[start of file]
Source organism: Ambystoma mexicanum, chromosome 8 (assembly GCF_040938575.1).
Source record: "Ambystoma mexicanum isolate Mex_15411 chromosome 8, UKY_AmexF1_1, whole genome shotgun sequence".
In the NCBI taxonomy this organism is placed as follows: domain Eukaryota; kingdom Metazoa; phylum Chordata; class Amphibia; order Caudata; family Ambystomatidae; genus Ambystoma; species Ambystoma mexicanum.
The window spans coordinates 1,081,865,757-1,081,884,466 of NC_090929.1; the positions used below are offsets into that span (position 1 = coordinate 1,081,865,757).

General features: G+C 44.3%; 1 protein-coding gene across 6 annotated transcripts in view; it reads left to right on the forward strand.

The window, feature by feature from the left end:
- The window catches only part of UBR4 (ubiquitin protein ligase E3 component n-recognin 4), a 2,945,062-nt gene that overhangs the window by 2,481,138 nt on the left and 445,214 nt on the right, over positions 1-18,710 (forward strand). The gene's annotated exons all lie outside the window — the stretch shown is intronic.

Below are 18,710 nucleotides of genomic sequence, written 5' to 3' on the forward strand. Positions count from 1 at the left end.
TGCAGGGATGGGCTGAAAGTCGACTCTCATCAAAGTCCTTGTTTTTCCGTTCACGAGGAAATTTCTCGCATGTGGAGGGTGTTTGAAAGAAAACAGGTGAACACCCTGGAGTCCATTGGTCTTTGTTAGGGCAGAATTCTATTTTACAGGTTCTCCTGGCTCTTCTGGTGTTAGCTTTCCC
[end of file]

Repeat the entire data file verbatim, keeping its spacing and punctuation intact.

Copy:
Source organism: Ambystoma mexicanum, chromosome 8 (assembly GCF_040938575.1).
Source record: "Ambystoma mexicanum isolate Mex_15411 chromosome 8, UKY_AmexF1_1, whole genome shotgun sequence".
In the NCBI taxonomy this organism is placed as follows: domain Eukaryota; kingdom Metazoa; phylum Chordata; class Amphibia; order Caudata; family Ambystomatidae; genus Ambystoma; species Ambystoma mexicanum.
The window spans coordinates 1,081,865,757-1,081,884,466 of NC_090929.1; the positions used below are offsets into that span (position 1 = coordinate 1,081,865,757).

General features: G+C 44.3%; 1 protein-coding gene across 6 annotated transcripts in view; it reads left to right on the forward strand.

The window, feature by feature from the left end:
- The window catches only part of UBR4 (ubiquitin protein ligase E3 component n-recognin 4), a 2,945,062-nt gene that overhangs the window by 2,481,138 nt on the left and 445,214 nt on the right, over positions 1-18,710 (forward strand). The gene's annotated exons all lie outside the window — the stretch shown is intronic.

Below are 18,710 nucleotides of genomic sequence, written 5' to 3' on the forward strand. Positions count from 1 at the left end.
TGCAGGGATGGGCTGAAAGTCGACTCTCATCAAAGTCCTTGTTTTTCCGTTCACGAGGAAATTTCTCGCATGTGGAGGGTGTTTGAAAGAAAACAGGTGAACACCCTGGAGTCCATTGGTCTTTGTTAGGGCAGAATTCTATTTTACAGGTTCTCCTGGCTCTTCTGGTGTTAGCTTTCCC